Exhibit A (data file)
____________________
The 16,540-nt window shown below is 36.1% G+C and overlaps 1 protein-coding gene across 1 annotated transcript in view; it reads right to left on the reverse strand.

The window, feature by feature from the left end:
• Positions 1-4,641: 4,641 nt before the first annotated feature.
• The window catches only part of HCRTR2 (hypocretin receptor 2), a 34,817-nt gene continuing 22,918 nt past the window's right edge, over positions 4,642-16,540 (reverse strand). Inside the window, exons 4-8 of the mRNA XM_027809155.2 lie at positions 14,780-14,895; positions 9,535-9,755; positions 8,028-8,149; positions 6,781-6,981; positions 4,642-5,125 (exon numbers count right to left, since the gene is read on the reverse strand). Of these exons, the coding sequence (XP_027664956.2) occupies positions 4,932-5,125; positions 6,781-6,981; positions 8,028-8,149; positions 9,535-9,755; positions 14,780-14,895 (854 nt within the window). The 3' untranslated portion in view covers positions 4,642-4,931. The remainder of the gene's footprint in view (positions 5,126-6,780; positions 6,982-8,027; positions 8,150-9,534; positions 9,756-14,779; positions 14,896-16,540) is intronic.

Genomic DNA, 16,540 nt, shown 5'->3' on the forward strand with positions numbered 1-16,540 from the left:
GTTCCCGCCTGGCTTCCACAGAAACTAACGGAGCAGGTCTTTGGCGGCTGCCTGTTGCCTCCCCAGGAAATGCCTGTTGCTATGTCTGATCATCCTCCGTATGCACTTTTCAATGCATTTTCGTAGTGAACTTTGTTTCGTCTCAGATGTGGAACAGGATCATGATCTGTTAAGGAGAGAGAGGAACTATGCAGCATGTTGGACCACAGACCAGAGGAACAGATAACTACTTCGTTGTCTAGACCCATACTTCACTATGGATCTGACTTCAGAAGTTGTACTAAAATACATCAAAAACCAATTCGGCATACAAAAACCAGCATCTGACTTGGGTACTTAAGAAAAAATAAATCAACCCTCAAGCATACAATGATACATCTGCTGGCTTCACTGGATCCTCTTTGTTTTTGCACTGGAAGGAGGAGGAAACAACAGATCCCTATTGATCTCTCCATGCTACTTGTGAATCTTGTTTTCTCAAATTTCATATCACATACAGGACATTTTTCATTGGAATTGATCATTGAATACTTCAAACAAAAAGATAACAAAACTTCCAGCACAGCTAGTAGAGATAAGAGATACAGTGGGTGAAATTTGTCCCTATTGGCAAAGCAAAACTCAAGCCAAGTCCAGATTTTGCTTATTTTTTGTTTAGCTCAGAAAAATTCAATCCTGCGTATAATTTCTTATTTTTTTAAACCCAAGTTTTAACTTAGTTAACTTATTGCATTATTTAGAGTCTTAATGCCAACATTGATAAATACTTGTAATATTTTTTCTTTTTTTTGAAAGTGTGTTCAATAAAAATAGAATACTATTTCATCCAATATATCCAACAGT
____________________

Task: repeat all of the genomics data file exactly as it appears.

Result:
The 16,540-nt window shown below is 36.1% G+C and overlaps 1 protein-coding gene across 1 annotated transcript in view; it reads right to left on the reverse strand.

The window, feature by feature from the left end:
• Positions 1-4,641: 4,641 nt before the first annotated feature.
• The window catches only part of HCRTR2 (hypocretin receptor 2), a 34,817-nt gene continuing 22,918 nt past the window's right edge, over positions 4,642-16,540 (reverse strand). Inside the window, exons 4-8 of the mRNA XM_027809155.2 lie at positions 14,780-14,895; positions 9,535-9,755; positions 8,028-8,149; positions 6,781-6,981; positions 4,642-5,125 (exon numbers count right to left, since the gene is read on the reverse strand). Of these exons, the coding sequence (XP_027664956.2) occupies positions 4,932-5,125; positions 6,781-6,981; positions 8,028-8,149; positions 9,535-9,755; positions 14,780-14,895 (854 nt within the window). The 3' untranslated portion in view covers positions 4,642-4,931. The remainder of the gene's footprint in view (positions 5,126-6,780; positions 6,982-8,027; positions 8,150-9,534; positions 9,756-14,779; positions 14,896-16,540) is intronic.

Genomic DNA, 16,540 nt, shown 5'->3' on the forward strand with positions numbered 1-16,540 from the left:
GTTCCCGCCTGGCTTCCACAGAAACTAACGGAGCAGGTCTTTGGCGGCTGCCTGTTGCCTCCCCAGGAAATGCCTGTTGCTATGTCTGATCATCCTCCGTATGCACTTTTCAATGCATTTTCGTAGTGAACTTTGTTTCGTCTCAGATGTGGAACAGGATCATGATCTGTTAAGGAGAGAGAGGAACTATGCAGCATGTTGGACCACAGACCAGAGGAACAGATAACTACTTCGTTGTCTAGACCCATACTTCACTATGGATCTGACTTCAGAAGTTGTACTAAAATACATCAAAAACCAATTCGGCATACAAAAACCAGCATCTGACTTGGGTACTTAAGAAAAAATAAATCAACCCTCAAGCATACAATGATACATCTGCTGGCTTCACTGGATCCTCTTTGTTTTTGCACTGGAAGGAGGAGGAAACAACAGATCCCTATTGATCTCTCCATGCTACTTGTGAATCTTGTTTTCTCAAATTTCATATCACATACAGGACATTTTTCATTGGAATTGATCATTGAATACTTCAAACAAAAAGATAACAAAACTTCCAGCACAGCTAGTAGAGATAAGAGATACAGTGGGTGAAATTTGTCCCTATTGGCAAAGCAAAACTCAAGCCAAGTCCAGATTTTGCTTATTTTTTGTTTAGCTCAGAAAAATTCAATCCTGCGTATAATTTCTTATTTTTTTAAACCCAAGTTTTAACTTAGTTAACTTATTGCATTATTTAGAGTCTTAATGCCAACATTGATAAATACTTGTAATATTTTTTCTTTTTTTTGAAAGTGTGTTCAATAAAAATAGAATACTATTTCATCCAATATATCCAACAGT